The UN Food and Agriculture Organization (FAO) identified the priority areas to make agri-food systems more resilient to sudden, such as the COVID-19 pandemic, in its “The State of Food and Agriculture (SOFA) 2021” report.
The report’s main objective is to guide governments to become more resilient to crises and able to recover faster. It also acknowledges that the world was not on track to meet its commitment to end hunger and malnutrition by 2030 and the pandemic only made things worse. “The pandemic highlighted both the resilience and the weakness of our agri-food systems,” said FAO Director-General QU Dongyu.
Fragile agri-food systems are already affecting 3 billion people by barring them from a healthy diet, with an additional 1 billion on the verge of joining this risk group if a shock reduces their income by one-third. This scenario is possible given the cracks in critical transport links, which would increase food costs for approximately 845 million people.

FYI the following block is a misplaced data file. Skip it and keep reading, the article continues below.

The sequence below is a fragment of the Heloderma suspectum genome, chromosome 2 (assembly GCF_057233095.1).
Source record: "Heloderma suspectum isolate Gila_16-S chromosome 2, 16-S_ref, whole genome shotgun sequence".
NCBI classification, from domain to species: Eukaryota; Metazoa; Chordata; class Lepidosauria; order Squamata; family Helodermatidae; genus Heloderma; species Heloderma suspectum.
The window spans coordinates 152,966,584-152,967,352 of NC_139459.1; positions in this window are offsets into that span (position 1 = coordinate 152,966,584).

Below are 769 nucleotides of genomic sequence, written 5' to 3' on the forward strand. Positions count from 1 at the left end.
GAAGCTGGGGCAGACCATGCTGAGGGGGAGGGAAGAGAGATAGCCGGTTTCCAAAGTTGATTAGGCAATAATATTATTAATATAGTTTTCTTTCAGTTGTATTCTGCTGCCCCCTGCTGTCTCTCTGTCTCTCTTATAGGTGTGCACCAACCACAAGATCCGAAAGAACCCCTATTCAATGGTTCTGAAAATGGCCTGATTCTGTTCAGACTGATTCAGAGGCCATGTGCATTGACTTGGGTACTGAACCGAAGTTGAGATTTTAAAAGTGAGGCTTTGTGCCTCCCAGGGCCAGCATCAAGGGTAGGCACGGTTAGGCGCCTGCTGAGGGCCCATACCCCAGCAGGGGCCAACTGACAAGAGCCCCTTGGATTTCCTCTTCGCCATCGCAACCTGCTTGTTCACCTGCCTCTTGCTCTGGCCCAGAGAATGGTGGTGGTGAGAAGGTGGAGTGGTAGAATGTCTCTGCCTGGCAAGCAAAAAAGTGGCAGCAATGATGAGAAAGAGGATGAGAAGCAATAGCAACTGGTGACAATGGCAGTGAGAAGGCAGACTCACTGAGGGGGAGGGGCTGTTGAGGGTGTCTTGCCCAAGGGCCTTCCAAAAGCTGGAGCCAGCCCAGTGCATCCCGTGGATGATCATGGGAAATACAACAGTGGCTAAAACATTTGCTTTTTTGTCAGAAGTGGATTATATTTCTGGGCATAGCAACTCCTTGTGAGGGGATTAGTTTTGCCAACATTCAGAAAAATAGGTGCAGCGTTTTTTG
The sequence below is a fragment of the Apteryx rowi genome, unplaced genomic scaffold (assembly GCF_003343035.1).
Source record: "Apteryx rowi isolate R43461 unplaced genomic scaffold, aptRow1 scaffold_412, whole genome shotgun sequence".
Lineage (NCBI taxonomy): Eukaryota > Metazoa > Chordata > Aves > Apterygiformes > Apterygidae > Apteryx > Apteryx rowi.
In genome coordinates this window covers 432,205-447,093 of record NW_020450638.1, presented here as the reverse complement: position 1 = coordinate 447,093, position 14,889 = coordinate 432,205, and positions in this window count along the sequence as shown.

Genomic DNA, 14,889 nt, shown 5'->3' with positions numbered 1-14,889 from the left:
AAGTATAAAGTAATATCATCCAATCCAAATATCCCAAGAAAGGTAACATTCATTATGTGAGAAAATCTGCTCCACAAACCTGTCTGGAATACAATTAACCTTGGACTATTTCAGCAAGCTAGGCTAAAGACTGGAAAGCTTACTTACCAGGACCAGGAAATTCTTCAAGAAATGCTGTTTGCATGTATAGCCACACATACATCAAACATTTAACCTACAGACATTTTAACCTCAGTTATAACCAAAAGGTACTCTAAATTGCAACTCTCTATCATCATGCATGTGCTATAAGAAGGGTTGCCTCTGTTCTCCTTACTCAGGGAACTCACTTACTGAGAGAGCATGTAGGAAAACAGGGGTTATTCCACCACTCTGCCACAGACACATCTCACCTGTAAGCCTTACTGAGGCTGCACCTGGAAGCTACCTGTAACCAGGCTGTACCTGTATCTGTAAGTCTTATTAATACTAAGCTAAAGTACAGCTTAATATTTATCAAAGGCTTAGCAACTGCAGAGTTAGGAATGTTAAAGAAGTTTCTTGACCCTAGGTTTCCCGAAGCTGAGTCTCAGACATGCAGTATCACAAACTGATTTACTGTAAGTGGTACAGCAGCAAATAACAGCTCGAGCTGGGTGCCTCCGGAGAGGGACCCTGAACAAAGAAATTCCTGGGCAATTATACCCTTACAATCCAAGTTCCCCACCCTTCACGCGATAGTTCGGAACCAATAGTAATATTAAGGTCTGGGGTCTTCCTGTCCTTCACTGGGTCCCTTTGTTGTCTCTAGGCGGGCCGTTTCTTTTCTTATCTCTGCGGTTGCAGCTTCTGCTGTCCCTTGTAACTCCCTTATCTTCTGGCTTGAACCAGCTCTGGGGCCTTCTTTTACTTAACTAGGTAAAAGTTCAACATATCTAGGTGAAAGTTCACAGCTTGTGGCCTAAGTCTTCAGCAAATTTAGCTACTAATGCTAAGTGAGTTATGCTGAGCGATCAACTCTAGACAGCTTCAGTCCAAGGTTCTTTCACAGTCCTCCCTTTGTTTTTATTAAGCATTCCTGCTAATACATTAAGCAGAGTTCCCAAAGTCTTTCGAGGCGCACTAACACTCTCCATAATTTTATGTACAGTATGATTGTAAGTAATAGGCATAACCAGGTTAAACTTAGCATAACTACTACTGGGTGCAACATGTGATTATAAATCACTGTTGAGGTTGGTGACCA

Under these circumstances, the sector must focus on prevention, anticipation, absorption, adaptation and transformation. “Absorptive capacity is critical in confronting unforeseen shocks and is complementary to risk management of shocks that can be anticipated,” reads the report. The key to developing this absorptive capacity is the diversification of food sources (domestic production, imports, or existing stocks) and actors in food supply chains. Food chains also need redundant and robust transport networks to provide an affordable, healthy diet to all households, particularly the poorest and most vulnerable.
The sector should also be prepared for future crises to avoid collapse. FAO recommends regular multi-risk assessments, timely forecasts, early warning systems and action plans. Ensuring economic access to sufficient food for a healthy diet at all times is also key to agri-food systems’ resilience. “Policies and investments that reduce poverty, generate decent employment and expand access to education and basic services, as well as social protection programs when needed, are essential building blocks of resilience.”
At this point, it is essential to identify and apply key interventions to enhance the resilience of individual supply chain actors, upon which national agri-food systems rely. Public policies also need to focus on helping small-scale producers, small and medium enterprises and vulnerable households gain access to business tools they need to become more resilient.